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I have a random variable, $X$, that follows a population distribution of the Poisson type, $Po(\lambda)$, with an unknown $\lambda$ parameter. In an experiment, $k=100$ events were measured in a given time interval, each event having a very small probability to happen. I want to estimate the population value of $\lambda$ using the $k$ we found to estimate it, $\hat\lambda=k$. How can I apply the Central Limit Theorem to find the sample distribution of this estimator?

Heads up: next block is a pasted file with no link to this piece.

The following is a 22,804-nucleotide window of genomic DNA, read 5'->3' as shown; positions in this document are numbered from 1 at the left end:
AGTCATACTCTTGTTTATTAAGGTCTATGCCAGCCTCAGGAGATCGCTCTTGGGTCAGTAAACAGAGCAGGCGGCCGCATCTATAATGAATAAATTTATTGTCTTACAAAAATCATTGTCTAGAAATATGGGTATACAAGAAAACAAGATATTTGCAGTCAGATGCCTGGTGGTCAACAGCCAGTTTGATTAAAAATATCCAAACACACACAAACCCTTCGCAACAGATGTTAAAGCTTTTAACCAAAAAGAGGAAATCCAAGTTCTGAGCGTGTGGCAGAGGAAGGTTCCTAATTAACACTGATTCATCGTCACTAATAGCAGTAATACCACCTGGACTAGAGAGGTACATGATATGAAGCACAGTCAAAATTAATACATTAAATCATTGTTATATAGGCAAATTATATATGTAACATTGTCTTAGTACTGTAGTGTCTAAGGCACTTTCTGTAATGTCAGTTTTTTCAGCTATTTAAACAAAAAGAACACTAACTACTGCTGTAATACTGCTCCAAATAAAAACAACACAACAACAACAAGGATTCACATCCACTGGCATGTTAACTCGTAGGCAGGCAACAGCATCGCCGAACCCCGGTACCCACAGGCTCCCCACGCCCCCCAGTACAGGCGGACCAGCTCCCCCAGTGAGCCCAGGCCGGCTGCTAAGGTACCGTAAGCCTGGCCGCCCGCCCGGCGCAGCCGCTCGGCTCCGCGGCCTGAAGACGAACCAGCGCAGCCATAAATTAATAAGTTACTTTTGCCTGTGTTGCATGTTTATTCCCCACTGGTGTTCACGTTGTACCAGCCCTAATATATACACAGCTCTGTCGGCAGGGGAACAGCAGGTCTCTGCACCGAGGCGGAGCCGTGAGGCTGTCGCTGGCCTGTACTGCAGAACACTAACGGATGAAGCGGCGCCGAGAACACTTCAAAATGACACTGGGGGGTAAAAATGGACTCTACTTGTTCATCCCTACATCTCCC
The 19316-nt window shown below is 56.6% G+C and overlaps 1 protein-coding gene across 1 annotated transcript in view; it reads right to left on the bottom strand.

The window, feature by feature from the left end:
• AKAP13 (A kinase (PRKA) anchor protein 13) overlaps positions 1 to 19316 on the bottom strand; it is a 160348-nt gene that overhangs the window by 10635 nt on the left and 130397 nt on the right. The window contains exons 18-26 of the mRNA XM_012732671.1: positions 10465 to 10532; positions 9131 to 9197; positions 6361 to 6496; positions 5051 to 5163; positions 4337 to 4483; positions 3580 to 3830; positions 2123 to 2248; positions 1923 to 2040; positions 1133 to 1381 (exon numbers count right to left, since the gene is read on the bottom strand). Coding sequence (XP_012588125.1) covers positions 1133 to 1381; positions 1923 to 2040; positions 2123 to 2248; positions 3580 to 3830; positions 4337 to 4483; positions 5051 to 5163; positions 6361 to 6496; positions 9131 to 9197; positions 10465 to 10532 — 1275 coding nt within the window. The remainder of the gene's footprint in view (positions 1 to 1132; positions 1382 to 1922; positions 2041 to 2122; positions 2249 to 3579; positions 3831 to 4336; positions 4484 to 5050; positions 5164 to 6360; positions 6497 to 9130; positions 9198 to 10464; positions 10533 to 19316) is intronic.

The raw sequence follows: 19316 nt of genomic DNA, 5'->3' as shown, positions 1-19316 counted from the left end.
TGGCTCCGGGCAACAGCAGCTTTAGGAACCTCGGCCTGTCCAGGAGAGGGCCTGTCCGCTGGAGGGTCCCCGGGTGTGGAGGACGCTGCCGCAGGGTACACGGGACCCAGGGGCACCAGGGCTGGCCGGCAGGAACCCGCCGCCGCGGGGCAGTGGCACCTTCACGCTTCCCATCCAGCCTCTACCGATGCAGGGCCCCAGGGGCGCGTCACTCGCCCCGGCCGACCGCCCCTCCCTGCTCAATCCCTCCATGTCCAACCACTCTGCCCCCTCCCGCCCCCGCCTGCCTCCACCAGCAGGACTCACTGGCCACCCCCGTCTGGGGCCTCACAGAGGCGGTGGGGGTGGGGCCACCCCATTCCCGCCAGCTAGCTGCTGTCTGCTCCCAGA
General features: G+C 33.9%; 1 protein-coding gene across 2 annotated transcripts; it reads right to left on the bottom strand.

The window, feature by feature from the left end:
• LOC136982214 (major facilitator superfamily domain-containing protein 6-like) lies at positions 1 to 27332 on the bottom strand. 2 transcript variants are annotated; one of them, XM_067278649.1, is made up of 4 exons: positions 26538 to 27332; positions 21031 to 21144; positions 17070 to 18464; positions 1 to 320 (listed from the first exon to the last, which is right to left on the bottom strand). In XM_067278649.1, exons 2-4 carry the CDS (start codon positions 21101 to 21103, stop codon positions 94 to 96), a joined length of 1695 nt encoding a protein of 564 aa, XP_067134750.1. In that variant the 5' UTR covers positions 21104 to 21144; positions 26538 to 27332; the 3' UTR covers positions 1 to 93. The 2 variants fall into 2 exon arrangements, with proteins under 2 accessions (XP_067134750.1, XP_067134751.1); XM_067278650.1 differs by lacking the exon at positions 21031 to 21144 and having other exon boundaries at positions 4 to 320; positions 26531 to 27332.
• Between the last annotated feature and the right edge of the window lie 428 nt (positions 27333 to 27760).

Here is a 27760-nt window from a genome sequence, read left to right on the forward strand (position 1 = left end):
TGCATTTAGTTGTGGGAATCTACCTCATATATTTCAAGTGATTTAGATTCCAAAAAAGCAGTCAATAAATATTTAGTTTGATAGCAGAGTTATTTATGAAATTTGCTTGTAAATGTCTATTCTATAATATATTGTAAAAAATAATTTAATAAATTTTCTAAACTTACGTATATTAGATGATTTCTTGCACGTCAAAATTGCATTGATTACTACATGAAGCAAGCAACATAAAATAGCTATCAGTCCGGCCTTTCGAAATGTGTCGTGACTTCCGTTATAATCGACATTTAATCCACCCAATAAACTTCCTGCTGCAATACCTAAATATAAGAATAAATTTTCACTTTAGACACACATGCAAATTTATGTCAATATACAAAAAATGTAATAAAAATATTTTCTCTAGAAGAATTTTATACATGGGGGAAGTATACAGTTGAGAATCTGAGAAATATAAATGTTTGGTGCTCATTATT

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$\hat{k}$ is the number of events in the considered time interval $[0, T]$ i.e., $$ \hat{k} = \sum_{i=1}^{T - \Delta t}I[t_i \le X_i \le t_i+\Delta t] = \sum_{i=1}^nI_i, $$ where $\Delta t = 1/T$, so by the CLT $$ T^{-1/2}\left(\sum^T I_i - \mathbb{E}\sum^T I_i\right) \xrightarrow{D} N(0, \operatorname{var}(I_i)), $$ where $ \operatorname{var}(I_i) = \lambda \Delta t = \lambda/T$. As such, the sample distribution is given by $$ \hat{k} \sim^{approx.} N(\lambda, \lambda). $$

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  • $\begingroup$ Thanks, V. Vancak $\endgroup$ – Quaerendo May 16 '18 at 8:47

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